Professor of Biogeomorphology and Heritage Conservation University of Oxford
This 2-day course has been approved for 8.0 hours HSW.
Lime is rooted in ancient building practices worldwide and has been part of the conservation toolkit since the 1970s “lime revival.” An understanding of this versatile and durable material is essential for practitioners seeking compatible like-for-like repairs in historic structures. This year’s symposium is an exceptional opportunity to examine the physical properties of lime and related materials and their contribution to moisture management and overall building resilience, both historically and in the context of climate change. Two intensive half-days of presentations, demonstrations and virtual site tours with leading researchers, conservators and craftspeople will explore the history and evolving science of lime use, current conservation practices, the rediscovery of craft traditions such as hot-mixing, and lime’s role in sustainable heritage conservation. Question periods and panel discussions at the end of each day are opportunities to share experiences, engage in lively discussion, identity conservation resources, and tap into international expertise at this year’s virtual event.
Friday, October 2, 2020 (all times in Mountain Daylight Time (GMT-7)). 1000-1005: Day overview and introduction to latest research. Alick Leslie
1005-1030: Deterioration processes in lime mortars and sustainability issues. John Hughes (University of the West of Scotland)
1030-1100: Recent development in lime mortar research. Heather Viles (Oxford University) and Lucie Fusade (Rose of Jericho, Dorchester, England). Overview of some of the latest scientific research into lime mortar and examples of the importance of collaboration between practical conservation and academic research for better understanding and use.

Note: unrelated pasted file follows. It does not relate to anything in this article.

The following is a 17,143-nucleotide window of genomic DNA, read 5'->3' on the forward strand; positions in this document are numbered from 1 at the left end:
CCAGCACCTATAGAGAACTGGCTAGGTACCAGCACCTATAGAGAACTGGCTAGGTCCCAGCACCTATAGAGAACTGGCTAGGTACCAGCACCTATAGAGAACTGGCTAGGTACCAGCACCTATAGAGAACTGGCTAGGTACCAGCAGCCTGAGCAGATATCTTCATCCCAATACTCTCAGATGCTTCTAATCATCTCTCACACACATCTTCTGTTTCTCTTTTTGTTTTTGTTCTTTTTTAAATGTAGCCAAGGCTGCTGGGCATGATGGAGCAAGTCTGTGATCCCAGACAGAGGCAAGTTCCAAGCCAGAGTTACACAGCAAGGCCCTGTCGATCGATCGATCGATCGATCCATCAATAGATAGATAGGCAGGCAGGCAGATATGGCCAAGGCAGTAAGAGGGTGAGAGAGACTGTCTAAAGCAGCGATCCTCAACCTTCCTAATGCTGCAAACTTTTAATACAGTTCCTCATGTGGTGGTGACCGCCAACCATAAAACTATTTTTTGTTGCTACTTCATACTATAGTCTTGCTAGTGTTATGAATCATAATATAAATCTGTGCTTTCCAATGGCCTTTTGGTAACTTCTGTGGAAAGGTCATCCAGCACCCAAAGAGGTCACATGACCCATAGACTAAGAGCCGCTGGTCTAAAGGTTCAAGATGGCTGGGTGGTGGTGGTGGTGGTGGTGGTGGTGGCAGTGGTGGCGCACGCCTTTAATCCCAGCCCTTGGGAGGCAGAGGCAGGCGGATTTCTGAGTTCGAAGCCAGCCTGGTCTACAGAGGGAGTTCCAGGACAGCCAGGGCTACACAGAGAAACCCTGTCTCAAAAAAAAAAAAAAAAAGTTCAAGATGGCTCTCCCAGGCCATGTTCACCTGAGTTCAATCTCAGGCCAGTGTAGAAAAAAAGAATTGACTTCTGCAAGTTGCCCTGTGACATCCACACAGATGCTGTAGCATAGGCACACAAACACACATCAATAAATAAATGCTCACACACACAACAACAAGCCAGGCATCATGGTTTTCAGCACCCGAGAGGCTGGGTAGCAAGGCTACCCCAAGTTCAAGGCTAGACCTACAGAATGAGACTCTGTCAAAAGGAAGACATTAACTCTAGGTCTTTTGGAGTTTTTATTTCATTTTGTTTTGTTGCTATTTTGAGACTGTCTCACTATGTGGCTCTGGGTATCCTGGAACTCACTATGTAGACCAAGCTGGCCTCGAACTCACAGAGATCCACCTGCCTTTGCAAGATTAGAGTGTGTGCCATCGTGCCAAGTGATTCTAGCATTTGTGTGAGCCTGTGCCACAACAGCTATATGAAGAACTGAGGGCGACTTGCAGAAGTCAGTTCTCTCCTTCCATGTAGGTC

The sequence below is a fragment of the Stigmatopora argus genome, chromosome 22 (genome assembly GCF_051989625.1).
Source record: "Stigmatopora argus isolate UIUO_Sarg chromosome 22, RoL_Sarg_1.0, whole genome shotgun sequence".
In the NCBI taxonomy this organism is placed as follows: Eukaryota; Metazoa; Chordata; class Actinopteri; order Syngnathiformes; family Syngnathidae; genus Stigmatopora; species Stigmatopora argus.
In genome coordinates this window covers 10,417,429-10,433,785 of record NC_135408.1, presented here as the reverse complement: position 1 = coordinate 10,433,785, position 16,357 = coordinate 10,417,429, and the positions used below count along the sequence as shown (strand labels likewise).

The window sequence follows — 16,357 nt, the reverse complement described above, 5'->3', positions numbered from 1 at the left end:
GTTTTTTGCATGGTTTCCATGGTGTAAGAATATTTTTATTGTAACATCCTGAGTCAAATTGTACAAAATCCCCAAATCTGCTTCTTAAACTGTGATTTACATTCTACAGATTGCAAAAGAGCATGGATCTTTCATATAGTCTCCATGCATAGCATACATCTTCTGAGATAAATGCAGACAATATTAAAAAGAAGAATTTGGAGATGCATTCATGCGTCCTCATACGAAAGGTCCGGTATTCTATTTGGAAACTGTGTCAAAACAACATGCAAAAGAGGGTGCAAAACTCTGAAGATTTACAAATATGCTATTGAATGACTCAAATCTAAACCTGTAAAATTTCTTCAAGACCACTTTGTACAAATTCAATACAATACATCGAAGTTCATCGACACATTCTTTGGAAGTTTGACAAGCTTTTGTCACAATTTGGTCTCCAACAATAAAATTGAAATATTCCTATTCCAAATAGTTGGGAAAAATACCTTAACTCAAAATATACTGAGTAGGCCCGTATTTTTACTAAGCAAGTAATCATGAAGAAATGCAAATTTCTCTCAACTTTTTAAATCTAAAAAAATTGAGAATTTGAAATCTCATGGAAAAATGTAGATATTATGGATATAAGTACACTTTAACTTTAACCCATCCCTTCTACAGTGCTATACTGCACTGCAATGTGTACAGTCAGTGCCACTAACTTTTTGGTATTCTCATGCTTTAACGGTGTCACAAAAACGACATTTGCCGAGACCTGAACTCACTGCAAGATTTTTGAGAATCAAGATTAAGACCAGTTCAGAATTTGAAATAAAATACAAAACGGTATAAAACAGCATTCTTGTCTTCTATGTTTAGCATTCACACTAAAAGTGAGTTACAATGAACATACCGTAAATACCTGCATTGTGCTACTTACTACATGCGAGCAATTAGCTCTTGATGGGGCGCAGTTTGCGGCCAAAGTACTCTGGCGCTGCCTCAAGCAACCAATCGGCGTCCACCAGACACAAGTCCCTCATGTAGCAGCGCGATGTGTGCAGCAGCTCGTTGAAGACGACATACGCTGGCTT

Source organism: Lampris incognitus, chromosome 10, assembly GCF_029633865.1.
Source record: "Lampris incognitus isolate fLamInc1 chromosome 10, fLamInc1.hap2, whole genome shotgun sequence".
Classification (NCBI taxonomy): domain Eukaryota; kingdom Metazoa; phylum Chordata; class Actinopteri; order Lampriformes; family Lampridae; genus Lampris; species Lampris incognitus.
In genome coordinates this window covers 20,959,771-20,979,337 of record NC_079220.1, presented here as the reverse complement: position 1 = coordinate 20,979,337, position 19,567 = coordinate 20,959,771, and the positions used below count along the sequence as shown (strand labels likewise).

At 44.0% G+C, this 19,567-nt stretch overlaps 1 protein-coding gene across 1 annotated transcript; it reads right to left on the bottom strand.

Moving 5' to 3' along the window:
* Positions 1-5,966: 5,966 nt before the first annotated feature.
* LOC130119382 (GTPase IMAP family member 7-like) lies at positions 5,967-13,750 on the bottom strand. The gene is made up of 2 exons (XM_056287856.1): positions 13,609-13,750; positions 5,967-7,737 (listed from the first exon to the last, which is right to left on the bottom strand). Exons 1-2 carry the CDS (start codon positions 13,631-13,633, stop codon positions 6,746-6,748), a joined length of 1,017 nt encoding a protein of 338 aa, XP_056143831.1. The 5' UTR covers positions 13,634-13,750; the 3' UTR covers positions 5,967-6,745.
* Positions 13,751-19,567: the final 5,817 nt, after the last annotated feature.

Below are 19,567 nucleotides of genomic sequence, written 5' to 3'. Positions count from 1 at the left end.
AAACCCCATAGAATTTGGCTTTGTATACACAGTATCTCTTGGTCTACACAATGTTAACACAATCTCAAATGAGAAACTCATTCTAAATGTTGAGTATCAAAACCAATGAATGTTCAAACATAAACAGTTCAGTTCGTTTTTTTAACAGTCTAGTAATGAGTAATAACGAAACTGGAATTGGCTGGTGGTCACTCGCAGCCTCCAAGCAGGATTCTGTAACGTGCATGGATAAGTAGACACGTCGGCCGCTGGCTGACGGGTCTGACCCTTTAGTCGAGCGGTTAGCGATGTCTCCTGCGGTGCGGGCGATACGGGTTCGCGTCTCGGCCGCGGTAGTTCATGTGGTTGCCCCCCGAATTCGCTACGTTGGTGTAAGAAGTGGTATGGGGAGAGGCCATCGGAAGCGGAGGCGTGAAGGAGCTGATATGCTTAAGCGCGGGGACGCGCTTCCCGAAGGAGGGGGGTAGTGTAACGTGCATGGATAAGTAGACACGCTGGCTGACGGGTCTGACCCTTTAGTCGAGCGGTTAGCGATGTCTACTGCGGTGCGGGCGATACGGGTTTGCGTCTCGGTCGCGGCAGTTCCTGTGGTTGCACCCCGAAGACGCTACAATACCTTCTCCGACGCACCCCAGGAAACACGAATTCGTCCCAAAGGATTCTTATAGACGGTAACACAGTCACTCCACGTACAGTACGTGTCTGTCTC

1100-1130: An overview of nanomodification in lime mortar. Maria Stefanidou (Aristotle University of Thessaloniki). The addition of nano-silica, nano-alumina, nano-calcium oxide particles to modify the microstructure and improve the properties of lime pastes.
1130-1145: Frank Slide lime quarry tour. Joey Ambrosi (Frank Slide Interpretive Centre). A virtual tour of the lime quarry and in the debris field of the Frank Slide, site of the 1903 rockslide in the Crowsnest Pass of southwestern Alberta.
1200-1230: Biological self-healing for masonry materials. Magdalini Theodoriou (Newcastle University). The use of biotechnology and bacteria to boost historic structures’ “immune system” and automatically heal damage in the built environment.
1230-1300: Lime and its use in earthen architecture. Paulina Faria (NOVA University of Lisbon). Traditional lime use to enhance the durability of rammed earth, adobe masonry construction and earth renders with examples from the 12th century.
1300-1330: Natural hydraulic lime mortars for conservation. Alison Henry (Head of Building Conservation & Geospatial Survey, Historic England). An overview of recent research into the properties and performance of NHL mortars.
1330-1400: Evolution of historic cement. Simeon Wilke (Getty Conservation Institute). Overview of cements invented in the 19th Century and an exploration of the most widely used cements and their implications for conservation.